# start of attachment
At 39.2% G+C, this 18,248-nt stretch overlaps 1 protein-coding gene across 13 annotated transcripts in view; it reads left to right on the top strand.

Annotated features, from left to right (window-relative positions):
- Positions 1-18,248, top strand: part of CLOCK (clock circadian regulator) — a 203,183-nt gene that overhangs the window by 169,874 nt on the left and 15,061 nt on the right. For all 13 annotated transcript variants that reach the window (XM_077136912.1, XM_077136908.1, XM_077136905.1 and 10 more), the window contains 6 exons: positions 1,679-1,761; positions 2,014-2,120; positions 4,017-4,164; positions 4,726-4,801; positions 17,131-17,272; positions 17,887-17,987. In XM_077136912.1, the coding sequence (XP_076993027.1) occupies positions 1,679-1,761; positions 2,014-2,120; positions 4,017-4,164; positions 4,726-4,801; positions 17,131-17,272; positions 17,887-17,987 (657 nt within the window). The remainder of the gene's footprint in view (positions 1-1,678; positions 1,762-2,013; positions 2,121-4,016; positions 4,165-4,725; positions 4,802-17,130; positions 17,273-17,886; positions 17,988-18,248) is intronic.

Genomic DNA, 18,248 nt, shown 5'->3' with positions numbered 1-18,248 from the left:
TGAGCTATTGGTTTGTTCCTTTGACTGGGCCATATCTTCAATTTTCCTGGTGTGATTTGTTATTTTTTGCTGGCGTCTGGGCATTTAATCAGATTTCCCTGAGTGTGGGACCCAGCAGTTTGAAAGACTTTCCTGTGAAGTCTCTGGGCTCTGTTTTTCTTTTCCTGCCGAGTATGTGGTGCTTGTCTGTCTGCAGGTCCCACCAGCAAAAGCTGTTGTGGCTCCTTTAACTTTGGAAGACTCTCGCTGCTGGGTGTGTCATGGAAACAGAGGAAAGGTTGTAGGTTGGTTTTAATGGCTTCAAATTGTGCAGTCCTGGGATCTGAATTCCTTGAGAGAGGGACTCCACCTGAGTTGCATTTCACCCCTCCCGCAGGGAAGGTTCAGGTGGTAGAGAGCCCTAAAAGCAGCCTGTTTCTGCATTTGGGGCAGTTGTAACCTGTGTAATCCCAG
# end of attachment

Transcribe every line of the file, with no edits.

At 39.2% G+C, this 18,248-nt stretch overlaps 1 protein-coding gene across 13 annotated transcripts in view; it reads left to right on the top strand.

Annotated features, from left to right (window-relative positions):
- Positions 1-18,248, top strand: part of CLOCK (clock circadian regulator) — a 203,183-nt gene that overhangs the window by 169,874 nt on the left and 15,061 nt on the right. For all 13 annotated transcript variants that reach the window (XM_077136912.1, XM_077136908.1, XM_077136905.1 and 10 more), the window contains 6 exons: positions 1,679-1,761; positions 2,014-2,120; positions 4,017-4,164; positions 4,726-4,801; positions 17,131-17,272; positions 17,887-17,987. In XM_077136912.1, the coding sequence (XP_076993027.1) occupies positions 1,679-1,761; positions 2,014-2,120; positions 4,017-4,164; positions 4,726-4,801; positions 17,131-17,272; positions 17,887-17,987 (657 nt within the window). The remainder of the gene's footprint in view (positions 1-1,678; positions 1,762-2,013; positions 2,121-4,016; positions 4,165-4,725; positions 4,802-17,130; positions 17,273-17,886; positions 17,988-18,248) is intronic.

Genomic DNA, 18,248 nt, shown 5'->3' with positions numbered 1-18,248 from the left:
TGAGCTATTGGTTTGTTCCTTTGACTGGGCCATATCTTCAATTTTCCTGGTGTGATTTGTTATTTTTTGCTGGCGTCTGGGCATTTAATCAGATTTCCCTGAGTGTGGGACCCAGCAGTTTGAAAGACTTTCCTGTGAAGTCTCTGGGCTCTGTTTTTCTTTTCCTGCCGAGTATGTGGTGCTTGTCTGTCTGCAGGTCCCACCAGCAAAAGCTGTTGTGGCTCCTTTAACTTTGGAAGACTCTCGCTGCTGGGTGTGTCATGGAAACAGAGGAAAGGTTGTAGGTTGGTTTTAATGGCTTCAAATTGTGCAGTCCTGGGATCTGAATTCCTTGAGAGAGGGACTCCACCTGAGTTGCATTTCACCCCTCCCGCAGGGAAGGTTCAGGTGGTAGAGAGCCCTAAAAGCAGCCTGTTTCTGCATTTGGGGCAGTTGTAACCTGTGTAATCCCAG